[Numpy-discussion] Poll on a Rank-0 arrays: please give +1, -1, or 0
Perry Greenfield
perry at stsci.edu
Sun Feb 20 07:58:32 CST 2005
I'm going to refrain from a numerical rating but rather add a few comments
and questions
> 1) Rank-0 arrays are always returned from uarray operations, Python
> scalars available on request only. (*If* arrayobject get's into Python
> core, Guido has agreed to let rank-0 integer arrays be used as
> index variables). Rank-0 arrays are made to resmbe scalar of
>
A minor question, in this and other cases where rank-0 is being used, what
will repr show? For example, if I do:
>>> x = arange(2)
>>> x[0]
do I get '0' or 'array(0)' ?
I suppose the former is fine if rank-0 is usable in every way as a scalar
and no one really needs to know the difference, but I troubles me a bit to
hide this fact (with repr) if it isn't quite the same.
Along those lines (for this case and the last) I worry that there are
potential gotchas that haven't been discovered yet. How confident are you
that there aren't any in trying to integrate rank-0 with Python scalars and
their usage. It may be one of those things that is hard to know unless the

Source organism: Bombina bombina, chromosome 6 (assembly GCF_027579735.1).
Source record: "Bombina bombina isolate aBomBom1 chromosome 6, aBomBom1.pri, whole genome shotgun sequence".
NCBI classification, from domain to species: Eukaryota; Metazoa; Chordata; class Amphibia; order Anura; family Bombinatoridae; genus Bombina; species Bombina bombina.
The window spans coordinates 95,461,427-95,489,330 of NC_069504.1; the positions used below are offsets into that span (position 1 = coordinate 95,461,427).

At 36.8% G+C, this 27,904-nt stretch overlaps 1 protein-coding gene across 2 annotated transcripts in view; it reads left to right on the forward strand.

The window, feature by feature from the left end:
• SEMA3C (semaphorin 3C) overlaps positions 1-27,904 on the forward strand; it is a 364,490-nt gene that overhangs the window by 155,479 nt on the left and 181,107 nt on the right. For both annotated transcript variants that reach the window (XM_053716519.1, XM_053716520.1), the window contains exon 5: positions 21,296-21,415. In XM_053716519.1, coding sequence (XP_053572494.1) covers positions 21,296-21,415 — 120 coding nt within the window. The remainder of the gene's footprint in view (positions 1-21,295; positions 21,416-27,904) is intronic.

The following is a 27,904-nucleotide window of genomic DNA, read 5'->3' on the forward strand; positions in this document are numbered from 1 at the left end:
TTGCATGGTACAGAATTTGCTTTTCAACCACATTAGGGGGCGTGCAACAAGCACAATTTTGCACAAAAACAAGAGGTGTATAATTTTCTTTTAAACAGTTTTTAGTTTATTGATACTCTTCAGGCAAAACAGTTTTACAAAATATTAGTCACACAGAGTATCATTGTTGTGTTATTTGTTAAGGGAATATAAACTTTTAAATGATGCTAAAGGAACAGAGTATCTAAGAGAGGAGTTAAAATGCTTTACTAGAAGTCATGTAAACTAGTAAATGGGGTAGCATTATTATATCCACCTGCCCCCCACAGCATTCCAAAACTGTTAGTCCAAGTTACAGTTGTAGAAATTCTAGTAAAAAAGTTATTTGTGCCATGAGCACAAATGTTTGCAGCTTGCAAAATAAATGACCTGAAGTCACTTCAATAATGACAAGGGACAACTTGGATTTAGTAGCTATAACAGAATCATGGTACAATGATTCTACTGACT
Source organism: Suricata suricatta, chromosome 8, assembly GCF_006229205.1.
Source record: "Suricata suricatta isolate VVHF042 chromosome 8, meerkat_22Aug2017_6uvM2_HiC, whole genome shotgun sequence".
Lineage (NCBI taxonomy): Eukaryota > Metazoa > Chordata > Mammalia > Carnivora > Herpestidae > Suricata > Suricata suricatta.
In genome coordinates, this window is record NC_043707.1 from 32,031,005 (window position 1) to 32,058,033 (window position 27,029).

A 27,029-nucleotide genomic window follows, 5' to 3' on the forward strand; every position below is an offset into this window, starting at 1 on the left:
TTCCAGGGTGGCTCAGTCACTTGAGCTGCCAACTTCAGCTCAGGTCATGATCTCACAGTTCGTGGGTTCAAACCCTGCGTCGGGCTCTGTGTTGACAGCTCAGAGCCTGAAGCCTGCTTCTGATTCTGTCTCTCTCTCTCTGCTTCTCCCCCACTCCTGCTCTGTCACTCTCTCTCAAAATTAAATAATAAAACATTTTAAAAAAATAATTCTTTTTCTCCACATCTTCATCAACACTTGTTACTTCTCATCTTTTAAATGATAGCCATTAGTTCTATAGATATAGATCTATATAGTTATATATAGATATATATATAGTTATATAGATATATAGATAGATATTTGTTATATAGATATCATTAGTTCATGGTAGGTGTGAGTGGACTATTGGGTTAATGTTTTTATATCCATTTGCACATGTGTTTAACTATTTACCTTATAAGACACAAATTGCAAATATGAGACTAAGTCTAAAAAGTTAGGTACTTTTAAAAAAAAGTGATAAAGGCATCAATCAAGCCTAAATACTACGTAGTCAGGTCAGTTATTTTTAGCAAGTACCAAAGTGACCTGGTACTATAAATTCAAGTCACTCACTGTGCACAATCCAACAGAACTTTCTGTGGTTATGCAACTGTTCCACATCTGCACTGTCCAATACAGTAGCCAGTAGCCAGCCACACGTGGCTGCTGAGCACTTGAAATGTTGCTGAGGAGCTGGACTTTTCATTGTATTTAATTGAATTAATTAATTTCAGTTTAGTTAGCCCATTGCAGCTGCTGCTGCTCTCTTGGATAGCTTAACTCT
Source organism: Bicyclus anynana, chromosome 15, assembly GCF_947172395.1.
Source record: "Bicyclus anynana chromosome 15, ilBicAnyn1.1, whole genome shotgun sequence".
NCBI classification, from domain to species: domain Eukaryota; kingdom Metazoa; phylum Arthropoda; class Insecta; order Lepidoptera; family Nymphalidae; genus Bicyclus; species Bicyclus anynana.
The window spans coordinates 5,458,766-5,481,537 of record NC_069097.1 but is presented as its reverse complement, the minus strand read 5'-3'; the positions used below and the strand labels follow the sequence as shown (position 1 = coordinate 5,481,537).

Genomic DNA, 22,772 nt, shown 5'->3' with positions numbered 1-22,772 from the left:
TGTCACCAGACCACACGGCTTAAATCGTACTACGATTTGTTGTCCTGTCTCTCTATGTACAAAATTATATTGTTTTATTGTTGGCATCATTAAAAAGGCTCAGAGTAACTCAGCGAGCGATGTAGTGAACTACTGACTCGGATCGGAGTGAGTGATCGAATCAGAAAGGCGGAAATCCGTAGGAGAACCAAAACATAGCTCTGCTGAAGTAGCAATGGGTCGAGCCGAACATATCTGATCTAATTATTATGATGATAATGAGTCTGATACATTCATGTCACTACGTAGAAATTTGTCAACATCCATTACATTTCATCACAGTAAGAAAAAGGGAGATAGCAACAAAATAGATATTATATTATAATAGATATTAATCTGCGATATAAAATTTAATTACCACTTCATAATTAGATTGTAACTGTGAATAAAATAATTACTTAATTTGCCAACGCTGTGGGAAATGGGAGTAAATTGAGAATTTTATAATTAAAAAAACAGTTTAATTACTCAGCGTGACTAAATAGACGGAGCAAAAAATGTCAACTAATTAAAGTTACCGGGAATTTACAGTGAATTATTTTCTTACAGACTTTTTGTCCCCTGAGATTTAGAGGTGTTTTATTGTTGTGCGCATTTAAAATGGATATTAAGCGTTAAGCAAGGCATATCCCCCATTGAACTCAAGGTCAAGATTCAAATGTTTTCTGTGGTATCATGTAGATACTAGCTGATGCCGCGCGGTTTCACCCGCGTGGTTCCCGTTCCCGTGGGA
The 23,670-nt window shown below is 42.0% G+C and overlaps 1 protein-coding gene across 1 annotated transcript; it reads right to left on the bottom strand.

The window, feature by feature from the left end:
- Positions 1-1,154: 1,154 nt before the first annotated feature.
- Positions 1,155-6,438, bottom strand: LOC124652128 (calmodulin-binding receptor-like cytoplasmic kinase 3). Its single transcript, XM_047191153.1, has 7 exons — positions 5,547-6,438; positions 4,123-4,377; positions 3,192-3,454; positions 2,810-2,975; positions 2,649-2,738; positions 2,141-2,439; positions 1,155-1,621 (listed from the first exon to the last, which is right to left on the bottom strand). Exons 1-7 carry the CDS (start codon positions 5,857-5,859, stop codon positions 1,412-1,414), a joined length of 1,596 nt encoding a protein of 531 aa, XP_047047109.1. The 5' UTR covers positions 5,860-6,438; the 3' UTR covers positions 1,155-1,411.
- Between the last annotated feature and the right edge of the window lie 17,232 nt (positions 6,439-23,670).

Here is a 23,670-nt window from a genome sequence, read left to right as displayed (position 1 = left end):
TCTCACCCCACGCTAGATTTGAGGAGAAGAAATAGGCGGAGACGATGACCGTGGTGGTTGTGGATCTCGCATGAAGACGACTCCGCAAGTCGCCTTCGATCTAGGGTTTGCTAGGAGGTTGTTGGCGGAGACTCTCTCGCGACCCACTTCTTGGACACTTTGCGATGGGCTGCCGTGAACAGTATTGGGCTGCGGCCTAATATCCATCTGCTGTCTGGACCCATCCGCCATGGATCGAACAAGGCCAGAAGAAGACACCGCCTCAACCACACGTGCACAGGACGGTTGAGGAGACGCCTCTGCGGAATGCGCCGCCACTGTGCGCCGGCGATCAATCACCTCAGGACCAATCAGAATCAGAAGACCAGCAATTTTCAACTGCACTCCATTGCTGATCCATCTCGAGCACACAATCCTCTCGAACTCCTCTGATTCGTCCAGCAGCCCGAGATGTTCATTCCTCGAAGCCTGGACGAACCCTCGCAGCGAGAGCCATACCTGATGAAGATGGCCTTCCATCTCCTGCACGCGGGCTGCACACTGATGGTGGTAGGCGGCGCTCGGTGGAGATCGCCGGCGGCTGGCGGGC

work of trying to implement it is actually done. You've thought about this a
lot more than I have.
>
>
> 2) Rank-0 arrays are never returned from uarray operations (unless using
> asarray on a scalar), and when a rank-0 array naturally appears in the
> calculation, an appropriate Python scalar is returned (note that this
> would lose precision for long doubles unless a new Python object was
> created).
>
As Konrad mentions, as long as there is some means of handling long doubles,
I find scalars perfectly acceptable. I tend to think that is what most user
assume they are getting.
>
>
> 3) The current compromise is continued and for some types a Python
> scalar is returned, while for other types a rank-0 array is returned
>
I've never really liked this behavior.
>
>
> 4) Rank-0 arrays are made equivalent to Python scalars and a new Python
> scalar for each fundamental data type supported by uarray is constructed
> (rank-0 arrays would still probably be used internally, but users would
> not have to know this). The new Python-scalars would inherit from an
> existing Python scalar where appropriate and would have the same
> attributes and methods of uarrays (very likely at least initially they
> would be seemlessly converted to rank-0 arrays when "mixed" operations
> occur).
>
Sounds good if there are no gotchas but may be a lot of work (coding and
political). Any performance issues regarding rank-0 vs scalars? Will users
pay a penalty for using rank-0 in scalar-like expressions (no apparent array
usage other than the rank-0 values)?
Perry
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